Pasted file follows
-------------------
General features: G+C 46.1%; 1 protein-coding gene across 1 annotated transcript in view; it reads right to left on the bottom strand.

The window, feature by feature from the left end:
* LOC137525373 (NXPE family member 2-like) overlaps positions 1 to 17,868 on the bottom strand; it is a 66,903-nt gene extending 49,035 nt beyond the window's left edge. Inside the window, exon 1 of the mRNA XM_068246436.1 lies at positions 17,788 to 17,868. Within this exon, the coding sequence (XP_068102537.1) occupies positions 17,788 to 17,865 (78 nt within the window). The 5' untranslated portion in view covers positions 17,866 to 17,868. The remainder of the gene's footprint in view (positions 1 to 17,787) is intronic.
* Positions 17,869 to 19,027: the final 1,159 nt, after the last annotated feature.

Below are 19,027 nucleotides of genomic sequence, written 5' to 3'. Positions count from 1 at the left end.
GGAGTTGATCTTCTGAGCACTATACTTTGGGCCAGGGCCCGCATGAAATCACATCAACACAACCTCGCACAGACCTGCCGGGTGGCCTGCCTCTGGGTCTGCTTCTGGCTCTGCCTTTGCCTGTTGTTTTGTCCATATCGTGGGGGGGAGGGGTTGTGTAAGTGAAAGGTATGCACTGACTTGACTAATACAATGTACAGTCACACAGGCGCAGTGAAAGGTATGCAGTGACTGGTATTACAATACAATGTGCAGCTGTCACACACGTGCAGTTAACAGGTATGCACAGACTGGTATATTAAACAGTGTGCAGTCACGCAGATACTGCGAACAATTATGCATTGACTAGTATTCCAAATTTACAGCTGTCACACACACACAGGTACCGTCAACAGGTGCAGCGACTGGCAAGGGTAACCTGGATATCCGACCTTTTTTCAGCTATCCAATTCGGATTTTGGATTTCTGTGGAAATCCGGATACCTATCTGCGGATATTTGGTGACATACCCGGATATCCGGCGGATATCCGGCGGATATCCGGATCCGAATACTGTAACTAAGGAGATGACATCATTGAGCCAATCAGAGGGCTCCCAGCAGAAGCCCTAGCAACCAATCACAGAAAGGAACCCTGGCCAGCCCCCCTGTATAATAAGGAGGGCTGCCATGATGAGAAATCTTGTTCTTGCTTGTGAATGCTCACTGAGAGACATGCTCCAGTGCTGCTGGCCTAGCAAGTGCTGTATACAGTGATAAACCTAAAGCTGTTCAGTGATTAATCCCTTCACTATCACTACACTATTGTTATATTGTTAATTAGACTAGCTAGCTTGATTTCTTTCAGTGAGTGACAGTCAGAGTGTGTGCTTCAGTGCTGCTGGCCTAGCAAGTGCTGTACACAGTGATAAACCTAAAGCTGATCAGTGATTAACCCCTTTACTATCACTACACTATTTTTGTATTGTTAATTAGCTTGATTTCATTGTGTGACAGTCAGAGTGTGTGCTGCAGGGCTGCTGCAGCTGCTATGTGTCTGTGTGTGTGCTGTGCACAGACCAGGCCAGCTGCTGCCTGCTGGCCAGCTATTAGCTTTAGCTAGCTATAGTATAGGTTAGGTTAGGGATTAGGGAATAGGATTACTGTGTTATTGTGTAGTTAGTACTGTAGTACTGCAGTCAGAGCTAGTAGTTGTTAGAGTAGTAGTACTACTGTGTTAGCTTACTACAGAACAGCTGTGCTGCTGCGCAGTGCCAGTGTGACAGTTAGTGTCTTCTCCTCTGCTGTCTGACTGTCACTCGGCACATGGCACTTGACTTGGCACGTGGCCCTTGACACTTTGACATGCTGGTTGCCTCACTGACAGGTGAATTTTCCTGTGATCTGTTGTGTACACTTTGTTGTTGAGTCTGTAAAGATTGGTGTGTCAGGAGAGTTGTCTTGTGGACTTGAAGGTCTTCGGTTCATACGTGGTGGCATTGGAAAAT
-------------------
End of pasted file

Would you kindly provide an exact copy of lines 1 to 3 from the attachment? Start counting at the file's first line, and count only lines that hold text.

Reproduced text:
General features: G+C 46.1%; 1 protein-coding gene across 1 annotated transcript in view; it reads right to left on the bottom strand.

The window, feature by feature from the left end:
* LOC137525373 (NXPE family member 2-like) overlaps positions 1 to 17,868 on the bottom strand; it is a 66,903-nt gene extending 49,035 nt beyond the window's left edge. Inside the window, exon 1 of the mRNA XM_068246436.1 lies at positions 17,788 to 17,868. Within this exon, the coding sequence (XP_068102537.1) occupies positions 17,788 to 17,865 (78 nt within the window). The 5' untranslated portion in view covers positions 17,866 to 17,868. The remainder of the gene's footprint in view (positions 1 to 17,787) is intronic.